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GaussianBasis offers highlevel utilities for molecular integral computations.
Current features include:
 Basis set parsing (
gbs
format)  Standard basis set files from BSE
 Oneelectron integral (1e)
 Twoelectron twocenter integral (2e2c)
 Twoelectrons threecenter integral (2e3c)
 Twoelectrons fourcenter integral (2e4c)
 Gradients (currrently under construction  watch out!)
Integral computations use by default the integral library libcint via libcint_jll.jl. A simple Juliawritten integral module Acsint.jl
is also available, but it is significantly slower than the libcint
.
The simplest way to use the code is by first creating a BasisSet
object. For example
julia> bset = BasisSet("sto3g", """
H 0.00 0.00 0.00
H 0.76 0.00 0.00""")
sto3g Basis Set
Type: Spherical Backend: Libcint
Number of shells: 2
Number of basis: 2
H: 1s
H: 1s
Next, call the desired integral function with the BasisSet
object as the argument. Let's take the overlap
function as an example:
julia> overlap(bset)
2×2 Matrix{Float64}:
1.0 0.646804
0.646804 1.0
Function  Description  Formula 

overlap 
Overlap between two basis functions  
kinetic 
Kinetic integral  
nuclear 
Nuclear attraction integral  
ERI_2e4c 
Electron repulsion integral  returns a full rank4 tensor!  
sparseERI_2e4c 
Electron repulsion integral  returns nonzero elements along with a index tuple  
ERI_2e3c 
Electron repulsion integral over three centers. Note: this function requires another basis set as the second argument (that is the auxiliary basis set in Density Fitting). It must be called as ERI_2c3c(bset, aux)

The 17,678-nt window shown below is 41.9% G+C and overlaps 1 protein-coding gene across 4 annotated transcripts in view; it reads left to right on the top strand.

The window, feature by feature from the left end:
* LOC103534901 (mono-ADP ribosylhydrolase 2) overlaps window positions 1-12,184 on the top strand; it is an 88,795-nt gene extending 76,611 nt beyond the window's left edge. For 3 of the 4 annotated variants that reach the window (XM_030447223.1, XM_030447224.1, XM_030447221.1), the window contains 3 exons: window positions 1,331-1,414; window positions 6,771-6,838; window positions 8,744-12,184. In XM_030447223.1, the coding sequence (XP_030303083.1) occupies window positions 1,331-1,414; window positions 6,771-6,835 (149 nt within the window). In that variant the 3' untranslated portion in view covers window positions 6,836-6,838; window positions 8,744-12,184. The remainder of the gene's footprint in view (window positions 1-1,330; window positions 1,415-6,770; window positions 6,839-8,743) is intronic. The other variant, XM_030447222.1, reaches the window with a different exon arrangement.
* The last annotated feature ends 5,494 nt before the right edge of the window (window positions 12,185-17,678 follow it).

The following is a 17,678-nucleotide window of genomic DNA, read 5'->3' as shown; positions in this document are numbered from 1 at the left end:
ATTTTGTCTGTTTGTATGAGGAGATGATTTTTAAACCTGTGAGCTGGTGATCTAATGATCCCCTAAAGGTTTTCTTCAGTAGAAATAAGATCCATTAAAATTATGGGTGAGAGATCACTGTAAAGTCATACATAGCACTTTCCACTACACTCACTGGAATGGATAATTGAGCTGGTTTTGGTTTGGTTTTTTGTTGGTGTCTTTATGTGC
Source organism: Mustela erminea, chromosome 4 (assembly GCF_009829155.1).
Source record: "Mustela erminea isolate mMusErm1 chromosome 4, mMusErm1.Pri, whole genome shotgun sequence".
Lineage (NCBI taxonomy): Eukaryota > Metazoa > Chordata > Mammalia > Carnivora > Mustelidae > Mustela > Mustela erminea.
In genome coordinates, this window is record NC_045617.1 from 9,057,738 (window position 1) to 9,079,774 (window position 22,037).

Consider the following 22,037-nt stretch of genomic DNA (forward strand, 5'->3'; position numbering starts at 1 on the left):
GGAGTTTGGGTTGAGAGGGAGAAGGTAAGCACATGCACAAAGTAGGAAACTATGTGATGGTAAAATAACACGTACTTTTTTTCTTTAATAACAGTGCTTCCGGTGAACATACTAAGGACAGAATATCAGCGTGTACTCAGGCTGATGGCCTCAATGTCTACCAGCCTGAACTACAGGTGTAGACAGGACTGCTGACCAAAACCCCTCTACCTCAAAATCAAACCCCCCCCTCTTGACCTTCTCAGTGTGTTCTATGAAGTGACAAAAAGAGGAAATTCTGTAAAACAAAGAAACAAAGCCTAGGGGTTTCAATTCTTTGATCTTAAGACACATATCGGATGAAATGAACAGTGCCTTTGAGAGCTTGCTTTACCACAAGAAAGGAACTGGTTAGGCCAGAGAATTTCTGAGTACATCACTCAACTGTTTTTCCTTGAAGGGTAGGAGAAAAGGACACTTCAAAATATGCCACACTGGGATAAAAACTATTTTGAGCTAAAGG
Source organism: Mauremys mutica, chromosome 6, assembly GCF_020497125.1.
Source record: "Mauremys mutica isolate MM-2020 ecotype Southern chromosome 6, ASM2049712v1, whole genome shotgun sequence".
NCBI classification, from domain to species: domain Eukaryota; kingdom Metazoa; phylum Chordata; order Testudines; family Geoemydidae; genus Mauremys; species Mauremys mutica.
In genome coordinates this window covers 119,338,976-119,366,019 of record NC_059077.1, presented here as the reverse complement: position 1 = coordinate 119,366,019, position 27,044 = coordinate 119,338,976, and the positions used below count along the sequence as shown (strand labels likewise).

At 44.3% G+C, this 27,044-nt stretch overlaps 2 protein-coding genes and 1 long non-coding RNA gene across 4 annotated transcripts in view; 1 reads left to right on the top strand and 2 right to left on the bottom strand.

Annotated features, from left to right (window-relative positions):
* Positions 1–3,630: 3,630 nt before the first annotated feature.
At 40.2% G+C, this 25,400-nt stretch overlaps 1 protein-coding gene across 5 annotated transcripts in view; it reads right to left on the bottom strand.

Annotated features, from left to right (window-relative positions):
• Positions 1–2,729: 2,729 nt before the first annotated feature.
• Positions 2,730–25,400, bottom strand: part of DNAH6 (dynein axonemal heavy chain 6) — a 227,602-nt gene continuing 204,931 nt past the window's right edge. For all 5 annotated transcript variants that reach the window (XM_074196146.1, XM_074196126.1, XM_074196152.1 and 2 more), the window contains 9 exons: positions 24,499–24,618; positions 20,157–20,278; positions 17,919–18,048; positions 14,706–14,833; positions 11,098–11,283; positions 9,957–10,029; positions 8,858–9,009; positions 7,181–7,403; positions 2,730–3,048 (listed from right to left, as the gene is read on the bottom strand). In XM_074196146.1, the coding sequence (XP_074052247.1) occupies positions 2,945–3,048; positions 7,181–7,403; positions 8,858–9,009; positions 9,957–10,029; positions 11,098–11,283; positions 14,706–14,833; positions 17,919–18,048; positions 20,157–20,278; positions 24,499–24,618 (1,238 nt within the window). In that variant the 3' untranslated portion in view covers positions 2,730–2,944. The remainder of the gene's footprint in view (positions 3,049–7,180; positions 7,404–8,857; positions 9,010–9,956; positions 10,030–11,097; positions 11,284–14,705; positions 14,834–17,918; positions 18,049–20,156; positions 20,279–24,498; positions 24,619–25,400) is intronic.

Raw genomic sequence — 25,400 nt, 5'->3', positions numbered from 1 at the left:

ERI_2e2c 
Electron repulsion integral over two centers 
BasisFunction
object is the central data type within this package. Here, BasisFunction
is an abstract type with two concrete structures: SphericalShell
and CartesianShell
. By default SphericalShell
is created. In general a spherical basis function is
where the sum goes over primitive functions. A BasisFunction
object contains the data to reproduce the mathematical object, i.e. the angular momentum number (l), expansion coefficients (c_{n}), and exponential factors (ξ_{n}). We can create a basis function by passing these arguments orderly:
julia> using StaticArrays
julia> atom = GaussianBasis.Atom(8, 16.0, [1.0, 0.0, 0.0])
julia> bf = BasisFunction(1, SVector(1/√2, 1/√2), SVector(5.0, 1.2), atom)
P shell with 3 basis built from 2 primitive gaussians
χ₁₋₁ = 0.7071067812⋅Y₁₋₁⋅r¹⋅exp(5.0⋅r²)
+ 0.7071067812⋅Y₁₋₁⋅r¹⋅exp(1.2⋅r²)
χ₁₀ = 0.7071067812⋅Y₁₀⋅r¹⋅exp(5.0⋅r²)
+ 0.7071067812⋅Y₁₀⋅r¹⋅exp(1.2⋅r²)
χ₁₁ = 0.7071067812⋅Y₁₁⋅r¹⋅exp(5.0⋅r²)
+ 0.7071067812⋅Y₁₁⋅r¹⋅exp(1.2⋅r²)
We can now check the fields (attributes):
julia> bf.l
1
julia> bf.coef
2element SVector{2, Float64} with indices SOneTo(2):
0.7071067811865475
0.7071067811865475
julia> bf.exp
2element SVector{2, Float64} with indices SOneTo(2):
5.0
1.2
Note that exp
and coef
are expected to be SVector
from StaticArrays
.
The BasisSet
object is the main ingredient for integrals. It can be created in a number of ways:

The highest level approach takes two strings as arguments, one for the basis set name and another for the XYZ file. See Basic Usage.